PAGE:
The ‘Episode’ itself kicks things off incredibly strongly, and Wraight proves why he’s one of the top-tier Black Library authors with some impressive titles under his belt, Battle for the Fang, Blood of Asaheim and several Space Wolf short stories – and whilst I have not read Blood of Asaheim, the only let-down that I’ve had from Wraight has really been Wrath of Iron, which I enjoyed to a certain extent but had a few issues with. Scars, or at least with episode one, is shaping up to be an incredibly strong piece of work even if we’re only one instalment in.
Scars’ debut Episode allows for an introduction into the legion through its recruits. We see an interesting angle which hasn’t really been explored in depth in any previous Horus Heresy novel that I’ve read before, (I haven’t read Mark of Calth or Betrayer) and looks at what happens to the Astartes recruited from Terra. There are two recruits introduced here who will no doubt play a bigger role in events to come, but for now, it’s about recruitment into the White Scars, and the different cultures/societies that they grew up in and how it affects their view of the legion that they now find themselves in.
Take the Terran recruit, Haren Svensellen, as our first example. He’s trained by a different legion to the White Scars at first – having been taught by the Luna Wolves in a very different method to what his counterpart, Tamu had been experiencing, as we learn from Scars’ first episode, for those who don’t know already, the Wolves are brought up with the method that one must not retreat on the battlefield. This is of course, very interesting and allows for a whole boatload of problems when you consider that the White Scars are all about finding the best moment to attack, striking hard and fast, retreating, striking hard and fast etc. How this will affect Haren’s development as a character and whether his loyalty is with Horus or the Emperor in the Heresy will no doubt be explored later on.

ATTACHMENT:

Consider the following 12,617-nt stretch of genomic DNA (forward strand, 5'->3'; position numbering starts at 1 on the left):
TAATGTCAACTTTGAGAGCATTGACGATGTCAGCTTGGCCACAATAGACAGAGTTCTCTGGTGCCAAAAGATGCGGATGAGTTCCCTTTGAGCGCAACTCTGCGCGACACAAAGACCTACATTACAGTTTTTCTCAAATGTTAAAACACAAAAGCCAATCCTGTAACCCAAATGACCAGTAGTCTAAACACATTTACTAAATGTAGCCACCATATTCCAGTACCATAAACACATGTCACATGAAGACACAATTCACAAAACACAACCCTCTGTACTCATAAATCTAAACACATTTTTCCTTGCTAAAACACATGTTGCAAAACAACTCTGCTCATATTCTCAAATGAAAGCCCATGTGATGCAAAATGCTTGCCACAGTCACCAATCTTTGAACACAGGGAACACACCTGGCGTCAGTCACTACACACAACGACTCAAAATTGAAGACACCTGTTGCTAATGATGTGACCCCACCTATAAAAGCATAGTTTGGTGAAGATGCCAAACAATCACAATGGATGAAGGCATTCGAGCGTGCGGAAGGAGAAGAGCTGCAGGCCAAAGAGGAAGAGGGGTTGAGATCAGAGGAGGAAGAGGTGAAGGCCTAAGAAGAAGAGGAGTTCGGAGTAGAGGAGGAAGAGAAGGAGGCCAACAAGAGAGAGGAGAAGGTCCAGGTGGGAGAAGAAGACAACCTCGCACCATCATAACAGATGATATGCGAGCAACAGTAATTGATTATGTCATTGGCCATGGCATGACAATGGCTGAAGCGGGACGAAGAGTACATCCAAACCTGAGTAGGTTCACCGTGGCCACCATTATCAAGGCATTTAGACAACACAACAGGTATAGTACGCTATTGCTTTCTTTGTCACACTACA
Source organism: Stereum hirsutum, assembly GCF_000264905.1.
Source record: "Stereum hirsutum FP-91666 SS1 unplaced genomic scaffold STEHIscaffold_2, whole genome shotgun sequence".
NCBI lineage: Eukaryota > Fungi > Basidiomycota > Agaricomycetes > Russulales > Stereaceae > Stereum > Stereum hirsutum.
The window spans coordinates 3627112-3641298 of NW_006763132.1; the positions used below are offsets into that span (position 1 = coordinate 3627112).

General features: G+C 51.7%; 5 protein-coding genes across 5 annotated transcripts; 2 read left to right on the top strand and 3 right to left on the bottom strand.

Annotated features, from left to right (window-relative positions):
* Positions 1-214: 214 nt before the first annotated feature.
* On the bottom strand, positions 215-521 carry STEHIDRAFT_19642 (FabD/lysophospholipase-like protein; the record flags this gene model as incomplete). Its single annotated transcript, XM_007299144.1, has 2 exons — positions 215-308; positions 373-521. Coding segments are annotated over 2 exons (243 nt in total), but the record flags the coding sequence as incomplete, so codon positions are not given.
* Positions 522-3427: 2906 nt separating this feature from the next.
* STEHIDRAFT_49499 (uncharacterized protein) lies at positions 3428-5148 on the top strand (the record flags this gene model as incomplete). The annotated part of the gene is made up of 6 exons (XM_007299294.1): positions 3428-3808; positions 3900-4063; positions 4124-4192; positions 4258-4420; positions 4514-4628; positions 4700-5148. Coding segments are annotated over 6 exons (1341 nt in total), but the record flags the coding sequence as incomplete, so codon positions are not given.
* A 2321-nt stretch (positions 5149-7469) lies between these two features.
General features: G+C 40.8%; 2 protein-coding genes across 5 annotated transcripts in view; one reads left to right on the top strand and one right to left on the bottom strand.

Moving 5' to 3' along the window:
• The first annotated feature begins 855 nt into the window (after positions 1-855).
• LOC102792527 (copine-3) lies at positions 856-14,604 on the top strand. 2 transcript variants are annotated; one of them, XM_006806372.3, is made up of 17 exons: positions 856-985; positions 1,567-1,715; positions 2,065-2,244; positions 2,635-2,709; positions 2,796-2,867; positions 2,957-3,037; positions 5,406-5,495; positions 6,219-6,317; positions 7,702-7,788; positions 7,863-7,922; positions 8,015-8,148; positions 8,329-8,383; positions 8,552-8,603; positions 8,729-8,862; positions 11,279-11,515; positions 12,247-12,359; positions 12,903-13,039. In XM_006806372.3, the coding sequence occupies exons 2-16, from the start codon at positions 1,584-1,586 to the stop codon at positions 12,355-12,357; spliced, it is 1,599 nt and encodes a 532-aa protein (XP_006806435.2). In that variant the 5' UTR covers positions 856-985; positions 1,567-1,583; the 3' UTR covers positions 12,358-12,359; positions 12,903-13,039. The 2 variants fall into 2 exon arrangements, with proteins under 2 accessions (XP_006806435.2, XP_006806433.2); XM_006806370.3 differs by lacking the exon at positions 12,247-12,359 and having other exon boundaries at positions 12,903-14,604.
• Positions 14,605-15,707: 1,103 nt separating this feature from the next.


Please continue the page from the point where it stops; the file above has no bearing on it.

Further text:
There’s a lot of content packed into this episode, and it moves along at a fairly decent pace. Whilst the biggest problem may be the small-page length (seventeen pages) which prevent this from getting anywhere beyond introducing us to the characters and setting the stage for future Episodes, what you’ll find inside is a great appetiser for things to come.